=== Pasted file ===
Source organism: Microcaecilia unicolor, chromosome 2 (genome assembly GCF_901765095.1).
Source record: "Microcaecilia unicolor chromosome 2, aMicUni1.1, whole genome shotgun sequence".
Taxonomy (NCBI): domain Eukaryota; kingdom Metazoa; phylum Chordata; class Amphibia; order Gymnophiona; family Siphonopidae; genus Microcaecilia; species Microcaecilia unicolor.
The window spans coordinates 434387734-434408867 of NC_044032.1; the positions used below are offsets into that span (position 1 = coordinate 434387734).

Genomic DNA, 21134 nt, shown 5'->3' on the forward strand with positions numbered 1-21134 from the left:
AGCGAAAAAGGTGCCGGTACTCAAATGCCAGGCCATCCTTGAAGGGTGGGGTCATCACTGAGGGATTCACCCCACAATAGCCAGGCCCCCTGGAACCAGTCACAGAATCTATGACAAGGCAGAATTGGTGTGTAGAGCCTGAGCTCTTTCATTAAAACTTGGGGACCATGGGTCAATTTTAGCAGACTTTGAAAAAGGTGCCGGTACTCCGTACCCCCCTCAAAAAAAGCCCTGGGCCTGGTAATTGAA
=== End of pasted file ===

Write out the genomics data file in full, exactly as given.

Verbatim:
Source organism: Microcaecilia unicolor, chromosome 2 (genome assembly GCF_901765095.1).
Source record: "Microcaecilia unicolor chromosome 2, aMicUni1.1, whole genome shotgun sequence".
Taxonomy (NCBI): domain Eukaryota; kingdom Metazoa; phylum Chordata; class Amphibia; order Gymnophiona; family Siphonopidae; genus Microcaecilia; species Microcaecilia unicolor.
The window spans coordinates 434387734-434408867 of NC_044032.1; the positions used below are offsets into that span (position 1 = coordinate 434387734).

Genomic DNA, 21134 nt, shown 5'->3' on the forward strand with positions numbered 1-21134 from the left:
AGCGAAAAAGGTGCCGGTACTCAAATGCCAGGCCATCCTTGAAGGGTGGGGTCATCACTGAGGGATTCACCCCACAATAGCCAGGCCCCCTGGAACCAGTCACAGAATCTATGACAAGGCAGAATTGGTGTGTAGAGCCTGAGCTCTTTCATTAAAACTTGGGGACCATGGGTCAATTTTAGCAGACTTTGAAAAAGGTGCCGGTACTCCGTACCCCCCTCAAAAAAAGCCCTGGGCCTGGTAATTGAA